Photographer: Brent Lewin/Bloomberg

Activists’ Tampering Shuts Down Five Canada-U.S. Pipelines

  • Lines have total capacity of more than 2 million barrels a day
  • Spectra Energy, Kinder restarting lines after inspection

Activists acting in solidarity with protesters seeking to stop construction of an oil pipeline in North Dakota temporarily shut five pipelines able to carry more than 2 million barrels a day of Canadian crude into the U.S.

Enbridge Inc. said protesters attempted to slow the flow of oil on a pipeline in Minnesota by using bolt cutters to tamper with valves, forcing Enbridge to shut two of its main lines running from Alberta to the U.S. as a precaution. Spectra Energy Corp. also said it shut a section of its Express Pipeline in Montana after activists trespassed and interfered with a valve. The company said it has restarted the line.

TransCanada Corp. said it shut the Keystone pipeline as a precaution. Kinder Morgan Inc. shut a section of its Trans Mountain line in Washington state, which has since been restarted. Despite the shutdowns, Canadian heavy crude prices strengthened to the highest level since July, according to data compiled by Bloomberg.

Growing Opposition

The incidents come in the midst of a growing wave of opposition to energy infrastructure projects. Many of the same activists that opposed fracking have also protested pipelines, which are subject to a more complicated permitting process and regulations that can vary by state. Last year, environmentalists scored a win when President Obama rejected the Keystone XL pipeline.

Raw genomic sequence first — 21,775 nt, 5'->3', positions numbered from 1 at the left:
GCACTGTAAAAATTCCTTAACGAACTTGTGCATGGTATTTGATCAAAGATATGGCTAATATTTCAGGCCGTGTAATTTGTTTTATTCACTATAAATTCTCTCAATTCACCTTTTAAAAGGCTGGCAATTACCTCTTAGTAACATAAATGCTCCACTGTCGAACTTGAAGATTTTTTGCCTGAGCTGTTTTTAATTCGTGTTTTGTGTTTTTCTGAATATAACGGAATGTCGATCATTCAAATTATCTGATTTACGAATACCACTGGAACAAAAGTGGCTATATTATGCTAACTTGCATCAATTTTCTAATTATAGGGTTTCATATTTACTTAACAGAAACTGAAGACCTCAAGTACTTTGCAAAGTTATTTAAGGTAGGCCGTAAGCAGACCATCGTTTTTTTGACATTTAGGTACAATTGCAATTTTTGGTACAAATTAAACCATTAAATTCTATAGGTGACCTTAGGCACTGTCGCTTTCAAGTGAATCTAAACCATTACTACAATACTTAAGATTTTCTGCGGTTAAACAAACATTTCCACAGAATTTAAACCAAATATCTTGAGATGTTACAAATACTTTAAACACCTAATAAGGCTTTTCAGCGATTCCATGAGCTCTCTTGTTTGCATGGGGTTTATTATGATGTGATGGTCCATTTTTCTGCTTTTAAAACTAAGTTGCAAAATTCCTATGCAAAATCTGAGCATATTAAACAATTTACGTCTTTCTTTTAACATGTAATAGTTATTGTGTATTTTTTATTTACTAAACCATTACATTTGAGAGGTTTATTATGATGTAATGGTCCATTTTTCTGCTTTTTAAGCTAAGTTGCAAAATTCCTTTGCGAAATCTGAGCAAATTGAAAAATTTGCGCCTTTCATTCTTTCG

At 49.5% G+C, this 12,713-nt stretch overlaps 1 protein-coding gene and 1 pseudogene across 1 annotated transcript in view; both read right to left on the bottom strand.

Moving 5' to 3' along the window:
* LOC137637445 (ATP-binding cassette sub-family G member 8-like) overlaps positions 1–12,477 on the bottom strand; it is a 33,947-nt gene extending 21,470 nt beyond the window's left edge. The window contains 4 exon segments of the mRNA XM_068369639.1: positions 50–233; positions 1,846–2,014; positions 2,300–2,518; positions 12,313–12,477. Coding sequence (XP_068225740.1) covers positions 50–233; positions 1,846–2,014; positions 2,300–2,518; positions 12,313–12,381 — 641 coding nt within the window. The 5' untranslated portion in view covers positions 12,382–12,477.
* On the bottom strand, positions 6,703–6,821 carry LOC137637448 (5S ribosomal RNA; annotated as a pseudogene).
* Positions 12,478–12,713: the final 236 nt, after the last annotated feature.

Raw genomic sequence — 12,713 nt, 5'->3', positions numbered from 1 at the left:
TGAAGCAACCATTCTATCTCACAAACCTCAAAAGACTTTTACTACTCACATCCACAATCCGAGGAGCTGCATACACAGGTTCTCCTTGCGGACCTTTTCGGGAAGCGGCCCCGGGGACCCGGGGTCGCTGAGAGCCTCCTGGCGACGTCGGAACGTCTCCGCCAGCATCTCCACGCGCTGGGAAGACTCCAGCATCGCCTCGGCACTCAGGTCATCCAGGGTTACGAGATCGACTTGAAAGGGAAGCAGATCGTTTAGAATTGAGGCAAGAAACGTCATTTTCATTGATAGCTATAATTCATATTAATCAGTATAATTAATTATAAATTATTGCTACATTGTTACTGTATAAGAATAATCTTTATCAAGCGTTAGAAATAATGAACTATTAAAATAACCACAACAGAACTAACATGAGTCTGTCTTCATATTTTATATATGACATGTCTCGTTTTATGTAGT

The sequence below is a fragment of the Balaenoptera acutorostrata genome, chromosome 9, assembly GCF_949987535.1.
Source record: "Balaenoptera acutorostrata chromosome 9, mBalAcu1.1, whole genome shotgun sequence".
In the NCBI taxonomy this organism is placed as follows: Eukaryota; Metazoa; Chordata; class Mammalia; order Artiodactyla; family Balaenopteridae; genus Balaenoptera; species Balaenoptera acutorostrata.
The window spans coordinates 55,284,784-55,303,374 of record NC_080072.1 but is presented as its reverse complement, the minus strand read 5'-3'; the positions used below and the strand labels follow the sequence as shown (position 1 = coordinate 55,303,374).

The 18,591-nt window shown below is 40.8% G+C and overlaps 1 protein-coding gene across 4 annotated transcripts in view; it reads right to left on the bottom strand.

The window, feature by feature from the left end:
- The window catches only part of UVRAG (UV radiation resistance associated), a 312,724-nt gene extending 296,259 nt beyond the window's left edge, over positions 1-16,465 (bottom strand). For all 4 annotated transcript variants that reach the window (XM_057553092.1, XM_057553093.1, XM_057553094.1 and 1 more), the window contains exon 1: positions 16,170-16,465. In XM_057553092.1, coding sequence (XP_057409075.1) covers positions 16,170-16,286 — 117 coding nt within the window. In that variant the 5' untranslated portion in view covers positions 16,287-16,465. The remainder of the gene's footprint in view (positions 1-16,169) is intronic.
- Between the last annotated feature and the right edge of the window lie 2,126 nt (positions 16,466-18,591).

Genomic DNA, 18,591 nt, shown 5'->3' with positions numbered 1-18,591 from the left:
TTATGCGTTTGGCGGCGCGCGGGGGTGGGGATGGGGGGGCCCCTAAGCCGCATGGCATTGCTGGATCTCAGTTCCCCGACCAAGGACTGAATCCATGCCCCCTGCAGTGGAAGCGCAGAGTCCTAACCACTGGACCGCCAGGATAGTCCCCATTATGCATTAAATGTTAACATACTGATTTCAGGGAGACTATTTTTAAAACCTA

Prominent activists that opposed the project, including Bold Alliance’s Jane Kleeb, have turned their focus to the Dakota Access Pipeline, which has also garnered national attention -- and the Obama administration’s intervention. The Standing Rock Sioux Tribe and environmentalists have said the line will damage culturally significant sites and pose a hazard where it crosses the Missouri River.

TransCanada’s Energy East pipeline and natural-gas lines in the Northeastern U.S. have faced criticism. Protesters interfered with a Spectra natural gas pipeline that will cross the Hudson River near Entergy Corp.’s Indian Point nuclear plant in New York state, occupying it for about 16 hours on Monday, company spokeswoman Marylee Hanley said.

They were arrested and didn’t damage the line or impede construction, she said.

“Trespassing is not acceptable and we will prosecute,” Spectra said in a statement. “The protesters today are placing themselves and first responders at risk by entering the pipe and positioning themselves in a confined space.”

New York Governor Andrew Cuomo in February urged federal energy regulators to suspend construction of the line, saying it may pose safety risks because of its proximity to the nuclear plant.

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